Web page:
This year's Toronto International
Film Festival highlights the new direction in filmmaking: Iran is the
enemy du jour, but at the same time it is not longer kosher to praise
everything Israel does, notes Eric Walberg
The empire requires a nice juicy enemy to keep people's minds off its
own sins. During the Cold War, Hollywood responded admirably to the
challenge, churning out anti-communist thrillers with Russian bad guys,
most memorably during Reagan's surreal presidency, when "Red Dawn" and
"Rocky IV" reduced international politics to a comic book parody.
Given who the official enemy is these days, it is no surprise that the
Toronto International Film Festival (TIFF), which boasts of 72 participating
countries, did not include a 'Spotlight on Iranian cinema' this year.
On the contrary, it showcased the latest serving of propaganda against
Iran with the premiere of “Argo”, a docudrama depicting the escape of
six US diplomats from Iran following the November 1979 seizure of the
US embassy in Tehran, when 52 Americans were held hostage, and Iranian
student protesters dumped US diplomatic correspondence on the street
in a spectacular premodern WikiLeak.
"Argo" is based on then-Canadian ambassador Kenneth Taylor, who indeed
hid the six Americans who showed up at the Canadian embassy during the
1979 hostage crisis and issued them fake Canadian passports. Taylor
was made an Officer of the Order of Canada and awarded the Congressional
Gold Medal in 1981 for his help.
As if scripted in Hollywood, the Friday evening TIFF premier began just
hours after the announcement that Canada was closing its embassy in
Tehran, adding extra spice.
"Argo" was produced by George Clooney and directed by Ben Affleck, who
also plays the lead role of the CIA agent Tony Mendez, posing as director
of a fake Canadian science-fiction film (appropriately entitled "Argo").
Mendez convinces Iranian officials that Iran's stark desert panoramas
would make a convincing extraterrestrial terrain (the Hollywood subtext
being that Islamic Iran is loony and Iranian officials are easily duped).
Clooney and Affleck are not Zionist zealots. They are even criticized
for being 'pro-Palestinian' (though that means very little in the case
of Hollywood), and both are identified with opposition to US neocon
wars. So their production of this blatant propaganda potboiler is a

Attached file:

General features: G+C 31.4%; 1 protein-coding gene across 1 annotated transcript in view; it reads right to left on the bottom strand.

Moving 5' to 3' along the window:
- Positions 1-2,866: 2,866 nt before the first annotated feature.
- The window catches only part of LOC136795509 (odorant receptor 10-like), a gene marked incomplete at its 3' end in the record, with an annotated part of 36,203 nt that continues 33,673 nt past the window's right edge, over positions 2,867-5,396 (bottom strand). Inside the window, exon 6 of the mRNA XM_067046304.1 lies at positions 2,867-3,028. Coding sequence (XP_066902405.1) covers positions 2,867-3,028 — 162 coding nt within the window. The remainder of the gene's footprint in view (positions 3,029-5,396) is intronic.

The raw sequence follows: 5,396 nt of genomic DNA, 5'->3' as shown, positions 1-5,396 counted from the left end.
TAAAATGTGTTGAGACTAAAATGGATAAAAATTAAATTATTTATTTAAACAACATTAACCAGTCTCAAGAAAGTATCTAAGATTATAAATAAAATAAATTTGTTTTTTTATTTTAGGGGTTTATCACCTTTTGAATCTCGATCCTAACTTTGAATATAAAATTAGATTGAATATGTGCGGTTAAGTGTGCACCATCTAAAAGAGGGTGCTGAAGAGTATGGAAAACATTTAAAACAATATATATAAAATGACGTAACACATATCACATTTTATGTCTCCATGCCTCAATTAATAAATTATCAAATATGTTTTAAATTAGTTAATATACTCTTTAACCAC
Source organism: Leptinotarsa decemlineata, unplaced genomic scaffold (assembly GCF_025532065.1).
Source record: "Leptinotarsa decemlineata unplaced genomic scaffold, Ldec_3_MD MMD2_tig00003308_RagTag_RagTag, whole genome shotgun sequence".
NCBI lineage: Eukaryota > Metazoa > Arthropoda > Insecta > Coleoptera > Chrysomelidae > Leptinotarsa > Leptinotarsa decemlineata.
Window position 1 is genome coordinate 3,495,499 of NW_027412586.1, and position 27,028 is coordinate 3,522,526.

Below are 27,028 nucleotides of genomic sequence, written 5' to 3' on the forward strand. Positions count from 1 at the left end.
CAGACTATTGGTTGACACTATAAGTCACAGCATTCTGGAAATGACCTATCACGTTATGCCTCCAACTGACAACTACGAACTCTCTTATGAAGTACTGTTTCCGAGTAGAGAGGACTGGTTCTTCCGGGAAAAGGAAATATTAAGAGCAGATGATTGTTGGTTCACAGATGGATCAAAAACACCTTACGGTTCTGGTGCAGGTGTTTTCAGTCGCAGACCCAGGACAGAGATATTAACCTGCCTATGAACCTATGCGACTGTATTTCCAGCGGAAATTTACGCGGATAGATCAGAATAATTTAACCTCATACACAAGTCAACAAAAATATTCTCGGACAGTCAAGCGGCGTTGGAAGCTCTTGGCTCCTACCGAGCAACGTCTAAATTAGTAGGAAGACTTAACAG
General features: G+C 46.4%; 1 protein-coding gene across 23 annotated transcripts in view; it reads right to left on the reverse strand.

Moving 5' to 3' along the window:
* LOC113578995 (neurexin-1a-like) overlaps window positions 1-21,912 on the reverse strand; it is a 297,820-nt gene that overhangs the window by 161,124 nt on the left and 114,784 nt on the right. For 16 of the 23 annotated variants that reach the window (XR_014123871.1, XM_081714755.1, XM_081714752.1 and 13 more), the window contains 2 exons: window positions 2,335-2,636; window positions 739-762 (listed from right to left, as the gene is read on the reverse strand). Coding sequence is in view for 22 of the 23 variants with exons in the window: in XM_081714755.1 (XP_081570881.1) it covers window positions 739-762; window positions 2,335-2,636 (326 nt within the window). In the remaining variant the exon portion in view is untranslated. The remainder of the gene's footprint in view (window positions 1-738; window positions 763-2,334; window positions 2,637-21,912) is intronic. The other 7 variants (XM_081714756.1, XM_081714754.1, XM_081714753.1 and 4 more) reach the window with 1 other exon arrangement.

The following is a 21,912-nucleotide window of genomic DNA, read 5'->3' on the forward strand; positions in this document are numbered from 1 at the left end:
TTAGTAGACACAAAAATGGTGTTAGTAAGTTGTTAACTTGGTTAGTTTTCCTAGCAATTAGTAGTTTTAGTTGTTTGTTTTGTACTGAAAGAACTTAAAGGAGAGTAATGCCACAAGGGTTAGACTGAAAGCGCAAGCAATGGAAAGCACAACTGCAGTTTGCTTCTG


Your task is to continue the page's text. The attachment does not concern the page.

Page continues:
sad commentary on just how obsessed America is with the one country
to successfully stand up to it and Israel today. It's as if a muted
critique of US government crimes must be balanced by fawning displays
of patriotism. Affleck even entertained US troops aboard the USS Enterprise
on a USO-sponsored tour of the Persian Gulf in December 2003, despite
his reservations about US warmongering (no doubt mock-firing a missile
at Iran from the US naval base in Bahrain).
The CIA-cum-Hollywood producer of the movie-within-the-movie is another
icon of anti-war liberals, Alan Arkin, who starred in "The Russians
Are Coming, the Russians Are Coming" (1966), directed by Norman Jewison,
and the screen version of the satirical anti-war Catch-22 (1970). However,
he also did an HBO TV movie "Doomsday Gun" (1994) about a Canadian weapons
builder whom helped Israel ‘defend’ the Golan Heights, but then cynically
decides to sell his talents to the highest bidder -- Saddam Hussein,
who wants to build the eponymous weapon-of-mass-deception (excuse me,
'destruction'). Arkin plays an Israeli intelligence officer who politely
changes the misguided Canadian's mind. No doubt Bush junior saw this
nuanced bit of hasbara, prompting him to invade Iraq in search of WMDs.
"Argo" was received with raves and calls for an Oscar for Arkin. His
past displays of anti-war liberalism should not be a problem, given
his devotion to Israel as shown in "Doomsday Gun" and now this latest
sop to America’s Israel-firsters.
The timing of this screening of the fantasy Canadian embassy intrigue
must have been coordinated with the real-life Canadian embassy closing.
There's no other explanation. Worthy of an Oscar in itself. In sharp
contrast to the scandal at the 2009 Toronto festival. Despite Israel's
invasion of Gaza just months earlier, it featured a 'City to city Spotlight